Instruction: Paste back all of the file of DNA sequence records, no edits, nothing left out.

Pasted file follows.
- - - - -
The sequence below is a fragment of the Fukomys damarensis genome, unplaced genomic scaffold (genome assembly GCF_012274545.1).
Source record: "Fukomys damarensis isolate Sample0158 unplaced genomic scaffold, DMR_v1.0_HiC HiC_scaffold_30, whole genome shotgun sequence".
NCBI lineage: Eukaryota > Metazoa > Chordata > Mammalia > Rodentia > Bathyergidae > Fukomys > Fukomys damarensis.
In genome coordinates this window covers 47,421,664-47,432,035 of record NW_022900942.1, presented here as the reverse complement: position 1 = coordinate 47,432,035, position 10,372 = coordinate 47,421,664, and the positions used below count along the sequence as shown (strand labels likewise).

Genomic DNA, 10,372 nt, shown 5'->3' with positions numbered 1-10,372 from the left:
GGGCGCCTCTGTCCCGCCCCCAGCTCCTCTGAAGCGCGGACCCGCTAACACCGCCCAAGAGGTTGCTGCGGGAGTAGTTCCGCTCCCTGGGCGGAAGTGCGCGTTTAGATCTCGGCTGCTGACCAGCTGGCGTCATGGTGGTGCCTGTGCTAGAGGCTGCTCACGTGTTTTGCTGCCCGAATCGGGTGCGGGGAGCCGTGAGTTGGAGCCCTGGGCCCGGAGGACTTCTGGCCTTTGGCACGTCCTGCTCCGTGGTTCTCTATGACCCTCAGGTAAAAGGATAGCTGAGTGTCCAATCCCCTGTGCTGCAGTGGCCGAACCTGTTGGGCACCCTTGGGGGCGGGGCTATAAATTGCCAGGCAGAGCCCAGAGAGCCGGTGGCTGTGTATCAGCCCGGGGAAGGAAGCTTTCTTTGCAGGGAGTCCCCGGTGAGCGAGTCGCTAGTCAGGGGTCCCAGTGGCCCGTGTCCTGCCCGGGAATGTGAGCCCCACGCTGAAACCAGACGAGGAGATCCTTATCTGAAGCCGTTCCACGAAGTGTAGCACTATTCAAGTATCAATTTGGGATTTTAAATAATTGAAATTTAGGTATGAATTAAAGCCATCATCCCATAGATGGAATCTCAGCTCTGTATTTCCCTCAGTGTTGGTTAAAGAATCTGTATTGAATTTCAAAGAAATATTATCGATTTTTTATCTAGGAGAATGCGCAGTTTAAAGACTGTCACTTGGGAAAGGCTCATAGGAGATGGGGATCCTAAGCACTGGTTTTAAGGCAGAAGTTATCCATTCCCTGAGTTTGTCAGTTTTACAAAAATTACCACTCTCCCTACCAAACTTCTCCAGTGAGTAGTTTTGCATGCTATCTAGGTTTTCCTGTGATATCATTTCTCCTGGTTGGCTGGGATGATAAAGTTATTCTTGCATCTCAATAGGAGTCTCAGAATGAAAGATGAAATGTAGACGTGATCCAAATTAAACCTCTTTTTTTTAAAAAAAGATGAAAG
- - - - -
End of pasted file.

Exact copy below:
The sequence below is a fragment of the Fukomys damarensis genome, unplaced genomic scaffold (genome assembly GCF_012274545.1).
Source record: "Fukomys damarensis isolate Sample0158 unplaced genomic scaffold, DMR_v1.0_HiC HiC_scaffold_30, whole genome shotgun sequence".
NCBI lineage: Eukaryota > Metazoa > Chordata > Mammalia > Rodentia > Bathyergidae > Fukomys > Fukomys damarensis.
In genome coordinates this window covers 47,421,664-47,432,035 of record NW_022900942.1, presented here as the reverse complement: position 1 = coordinate 47,432,035, position 10,372 = coordinate 47,421,664, and the positions used below count along the sequence as shown (strand labels likewise).

Genomic DNA, 10,372 nt, shown 5'->3' with positions numbered 1-10,372 from the left:
GGGCGCCTCTGTCCCGCCCCCAGCTCCTCTGAAGCGCGGACCCGCTAACACCGCCCAAGAGGTTGCTGCGGGAGTAGTTCCGCTCCCTGGGCGGAAGTGCGCGTTTAGATCTCGGCTGCTGACCAGCTGGCGTCATGGTGGTGCCTGTGCTAGAGGCTGCTCACGTGTTTTGCTGCCCGAATCGGGTGCGGGGAGCCGTGAGTTGGAGCCCTGGGCCCGGAGGACTTCTGGCCTTTGGCACGTCCTGCTCCGTGGTTCTCTATGACCCTCAGGTAAAAGGATAGCTGAGTGTCCAATCCCCTGTGCTGCAGTGGCCGAACCTGTTGGGCACCCTTGGGGGCGGGGCTATAAATTGCCAGGCAGAGCCCAGAGAGCCGGTGGCTGTGTATCAGCCCGGGGAAGGAAGCTTTCTTTGCAGGGAGTCCCCGGTGAGCGAGTCGCTAGTCAGGGGTCCCAGTGGCCCGTGTCCTGCCCGGGAATGTGAGCCCCACGCTGAAACCAGACGAGGAGATCCTTATCTGAAGCCGTTCCACGAAGTGTAGCACTATTCAAGTATCAATTTGGGATTTTAAATAATTGAAATTTAGGTATGAATTAAAGCCATCATCCCATAGATGGAATCTCAGCTCTGTATTTCCCTCAGTGTTGGTTAAAGAATCTGTATTGAATTTCAAAGAAATATTATCGATTTTTTATCTAGGAGAATGCGCAGTTTAAAGACTGTCACTTGGGAAAGGCTCATAGGAGATGGGGATCCTAAGCACTGGTTTTAAGGCAGAAGTTATCCATTCCCTGAGTTTGTCAGTTTTACAAAAATTACCACTCTCCCTACCAAACTTCTCCAGTGAGTAGTTTTGCATGCTATCTAGGTTTTCCTGTGATATCATTTCTCCTGGTTGGCTGGGATGATAAAGTTATTCTTGCATCTCAATAGGAGTCTCAGAATGAAAGATGAAATGTAGACGTGATCCAAATTAAACCTCTTTTTTTTAAAAAAAGATGAAAG